Without spilling the beans, The continent of Westeros is very European-Like. As Essos and other Lands start to become more explored in the series, you will see people with different ethnic backgrounds. The population of the Free Cities is far more diverse than their Westerosi counterparts.

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Kosciuszko,

Oh? Somehow I'd got the impression Clash was generally regarded as best. Of course, there was plenty of dissension on almost every point in that thread, but insofar as there was unity, I mean.

I think most everyone was in agreement on the least-good of the lot, though ... Except for yourself, apparently biggrin.gif

Well I guess that depends on your perspective, each book is a different animal. Feast is beautifully written, but slow in terms of plot. Storm is an intense book where a lot of things happen (and we will probably see part of Storm being covered in Season 2 because of that). Clash, which is also my favorite, is witty and packs about the right amount of action for me. To me, the weakest is Dance; it seemed repetitive and dragged for at least the first half of the story.

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It's a fez. Fezzes are cool. cool.gif

Best answer ever!!

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If you make a poll, though, you will get a Storm of Swords as the most common favorite book among the readers.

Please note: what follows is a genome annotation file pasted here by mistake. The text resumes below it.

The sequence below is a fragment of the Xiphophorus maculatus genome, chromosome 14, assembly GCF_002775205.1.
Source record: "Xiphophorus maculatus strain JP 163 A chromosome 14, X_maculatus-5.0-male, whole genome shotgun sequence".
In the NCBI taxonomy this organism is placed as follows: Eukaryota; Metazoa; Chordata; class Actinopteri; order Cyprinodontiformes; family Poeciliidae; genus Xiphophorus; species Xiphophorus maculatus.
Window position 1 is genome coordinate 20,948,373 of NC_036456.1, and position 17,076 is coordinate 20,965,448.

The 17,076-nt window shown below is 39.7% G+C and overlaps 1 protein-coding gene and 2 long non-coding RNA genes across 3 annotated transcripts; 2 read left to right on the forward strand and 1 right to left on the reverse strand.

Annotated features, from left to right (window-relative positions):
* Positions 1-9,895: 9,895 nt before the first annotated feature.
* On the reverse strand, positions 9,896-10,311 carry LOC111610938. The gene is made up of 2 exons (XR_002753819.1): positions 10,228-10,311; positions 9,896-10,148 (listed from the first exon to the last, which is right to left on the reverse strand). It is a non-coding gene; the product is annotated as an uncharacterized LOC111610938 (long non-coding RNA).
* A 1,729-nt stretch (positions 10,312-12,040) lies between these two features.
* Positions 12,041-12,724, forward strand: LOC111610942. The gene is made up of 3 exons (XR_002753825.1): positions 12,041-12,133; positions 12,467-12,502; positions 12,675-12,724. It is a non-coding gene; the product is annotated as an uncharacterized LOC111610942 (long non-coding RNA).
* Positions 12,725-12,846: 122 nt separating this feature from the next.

Edited by Maginor

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We still have to see what HBO will make of the Dornish, people who live in Westeros but much more to the South, in a desert like environment (I always imagined them like Arabs, but who knows?). Dornish characters appear more and more as the series go on.

I always imagined them as dark olive skin tone. Mediterranean like Greeks or dark Italians or Cypriots etc.

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hi there,

had so many questions about history, family relationships and so on, so I registered here to ask.

then I started to browse this amazing website and forum, and probably had all of them answered.

well, actually one left - was Renly Baratheon gay in the book as well?

also, were all the characters in the series in the books too?

I mean, did HBO created some characters of their own?